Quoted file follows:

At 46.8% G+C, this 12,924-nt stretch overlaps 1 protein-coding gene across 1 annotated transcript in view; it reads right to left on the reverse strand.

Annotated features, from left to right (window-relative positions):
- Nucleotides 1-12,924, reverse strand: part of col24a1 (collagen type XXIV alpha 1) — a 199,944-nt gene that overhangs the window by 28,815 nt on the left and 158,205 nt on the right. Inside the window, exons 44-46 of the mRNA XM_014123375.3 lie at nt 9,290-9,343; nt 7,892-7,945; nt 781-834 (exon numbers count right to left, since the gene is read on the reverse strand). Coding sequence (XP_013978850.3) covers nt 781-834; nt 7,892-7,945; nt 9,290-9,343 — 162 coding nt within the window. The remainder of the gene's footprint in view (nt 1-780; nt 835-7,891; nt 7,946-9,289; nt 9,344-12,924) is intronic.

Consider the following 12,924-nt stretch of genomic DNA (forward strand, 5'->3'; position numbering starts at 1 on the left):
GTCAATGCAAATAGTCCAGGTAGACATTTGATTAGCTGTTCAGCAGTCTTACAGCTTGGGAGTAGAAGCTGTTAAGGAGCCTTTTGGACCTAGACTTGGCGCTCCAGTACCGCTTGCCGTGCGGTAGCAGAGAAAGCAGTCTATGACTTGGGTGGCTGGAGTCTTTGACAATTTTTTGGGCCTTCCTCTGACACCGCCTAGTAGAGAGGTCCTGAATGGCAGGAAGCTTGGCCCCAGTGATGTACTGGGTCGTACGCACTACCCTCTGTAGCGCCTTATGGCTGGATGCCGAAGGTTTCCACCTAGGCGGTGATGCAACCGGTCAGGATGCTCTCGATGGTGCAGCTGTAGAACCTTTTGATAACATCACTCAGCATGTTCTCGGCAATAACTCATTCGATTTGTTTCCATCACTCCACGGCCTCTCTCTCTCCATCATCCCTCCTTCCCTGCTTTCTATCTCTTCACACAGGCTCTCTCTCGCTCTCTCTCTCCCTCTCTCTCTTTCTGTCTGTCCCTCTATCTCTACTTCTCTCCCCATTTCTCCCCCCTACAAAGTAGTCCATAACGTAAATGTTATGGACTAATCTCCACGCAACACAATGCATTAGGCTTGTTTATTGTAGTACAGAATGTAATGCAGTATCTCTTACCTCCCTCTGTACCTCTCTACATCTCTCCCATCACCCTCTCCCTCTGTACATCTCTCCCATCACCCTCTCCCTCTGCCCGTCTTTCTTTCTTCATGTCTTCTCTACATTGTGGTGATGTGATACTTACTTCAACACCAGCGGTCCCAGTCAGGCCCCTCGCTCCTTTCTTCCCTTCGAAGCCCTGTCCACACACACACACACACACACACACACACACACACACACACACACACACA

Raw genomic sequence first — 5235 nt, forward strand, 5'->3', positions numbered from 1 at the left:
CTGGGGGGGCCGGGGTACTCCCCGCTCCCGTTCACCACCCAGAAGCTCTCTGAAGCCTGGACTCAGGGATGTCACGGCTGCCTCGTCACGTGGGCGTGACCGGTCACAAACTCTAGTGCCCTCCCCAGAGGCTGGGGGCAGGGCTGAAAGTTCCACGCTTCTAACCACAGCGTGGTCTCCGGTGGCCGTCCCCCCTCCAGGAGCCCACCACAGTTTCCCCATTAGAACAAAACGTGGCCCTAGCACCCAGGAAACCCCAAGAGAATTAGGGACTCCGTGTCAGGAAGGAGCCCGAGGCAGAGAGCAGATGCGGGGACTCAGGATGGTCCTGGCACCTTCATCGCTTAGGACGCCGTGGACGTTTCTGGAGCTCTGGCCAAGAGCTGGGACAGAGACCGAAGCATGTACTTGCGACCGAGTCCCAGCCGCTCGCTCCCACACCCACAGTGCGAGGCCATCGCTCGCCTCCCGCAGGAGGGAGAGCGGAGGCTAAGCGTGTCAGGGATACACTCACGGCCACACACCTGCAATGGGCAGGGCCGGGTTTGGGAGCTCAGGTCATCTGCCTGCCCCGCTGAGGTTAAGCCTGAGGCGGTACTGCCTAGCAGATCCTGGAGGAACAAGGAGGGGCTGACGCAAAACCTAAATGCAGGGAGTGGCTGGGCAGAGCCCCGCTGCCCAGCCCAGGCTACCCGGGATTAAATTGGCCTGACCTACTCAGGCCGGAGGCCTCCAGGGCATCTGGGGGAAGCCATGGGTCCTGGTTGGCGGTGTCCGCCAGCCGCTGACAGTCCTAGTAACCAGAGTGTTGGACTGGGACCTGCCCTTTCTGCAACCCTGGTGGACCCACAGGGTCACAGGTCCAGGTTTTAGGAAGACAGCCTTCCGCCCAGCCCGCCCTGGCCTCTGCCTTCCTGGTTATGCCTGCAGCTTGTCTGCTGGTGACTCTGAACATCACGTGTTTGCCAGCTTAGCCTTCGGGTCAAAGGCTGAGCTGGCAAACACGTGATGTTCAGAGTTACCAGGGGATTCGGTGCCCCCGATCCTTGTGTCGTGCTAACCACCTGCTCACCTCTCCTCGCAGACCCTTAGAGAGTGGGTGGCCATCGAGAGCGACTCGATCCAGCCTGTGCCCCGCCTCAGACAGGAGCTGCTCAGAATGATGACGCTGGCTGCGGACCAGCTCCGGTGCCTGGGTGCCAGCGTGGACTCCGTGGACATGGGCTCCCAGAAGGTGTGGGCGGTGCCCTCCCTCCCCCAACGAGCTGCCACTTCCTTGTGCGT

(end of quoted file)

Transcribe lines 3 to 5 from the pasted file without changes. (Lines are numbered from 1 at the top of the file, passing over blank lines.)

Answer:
- Nucleotides 1-12,924, reverse strand: part of col24a1 (collagen type XXIV alpha 1) — a 199,944-nt gene that overhangs the window by 28,815 nt on the left and 158,205 nt on the right. Inside the window, exons 44-46 of the mRNA XM_014123375.3 lie at nt 9,290-9,343; nt 7,892-7,945; nt 781-834 (exon numbers count right to left, since the gene is read on the reverse strand). Coding sequence (XP_013978850.3) covers nt 781-834; nt 7,892-7,945; nt 9,290-9,343 — 162 coding nt within the window. The remainder of the gene's footprint in view (nt 1-780; nt 835-7,891; nt 7,946-9,289; nt 9,344-12,924) is intronic.

Consider the following 12,924-nt stretch of genomic DNA (forward strand, 5'->3'; position numbering starts at 1 on the left):
GTCAATGCAAATAGTCCAGGTAGACATTTGATTAGCTGTTCAGCAGTCTTACAGCTTGGGAGTAGAAGCTGTTAAGGAGCCTTTTGGACCTAGACTTGGCGCTCCAGTACCGCTTGCCGTGCGGTAGCAGAGAAAGCAGTCTATGACTTGGGTGGCTGGAGTCTTTGACAATTTTTTGGGCCTTCCTCTGACACCGCCTAGTAGAGAGGTCCTGAATGGCAGGAAGCTTGGCCCCAGTGATGTACTGGGTCGTACGCACTACCCTCTGTAGCGCCTTATGGCTGGATGCCGAAGGTTTCCACCTAGGCGGTGATGCAACCGGTCAGGATGCTCTCGATGGTGCAGCTGTAGAACCTTTTGATAACATCACTCAGCATGTTCTCGGCAATAACTCATTCGATTTGTTTCCATCACTCCACGGCCTCTCTCTCTCCATCATCCCTCCTTCCCTGCTTTCTATCTCTTCACACAGGCTCTCTCTCGCTCTCTCTCTCCCTCTCTCTCTTTCTGTCTGTCCCTCTATCTCTACTTCTCTCCCCATTTCTCCCCCCTACAAAGTAGTCCATAACGTAAATGTTATGGACTAATCTCCACGCAACACAATGCATTAGGCTTGTTTATTGTAGTACAGAATGTAATGCAGTATCTCTTACCTCCCTCTGTACCTCTCTACATCTCTCCCATCACCCTCTCCCTCTGTACATCTCTCCCATCACCCTCTCCCTCTGCCCGTCTTTCTTTCTTCATGTCTTCTCTACATTGTGGTGATGTGATACTTACTTCAACACCAGCGGTCCCAGTCAGGCCCCTCGCTCCTTTCTTCCCTTCGAAGCCCTGTCCACACACACACACACACACACACACACACACACACACACACACACACACA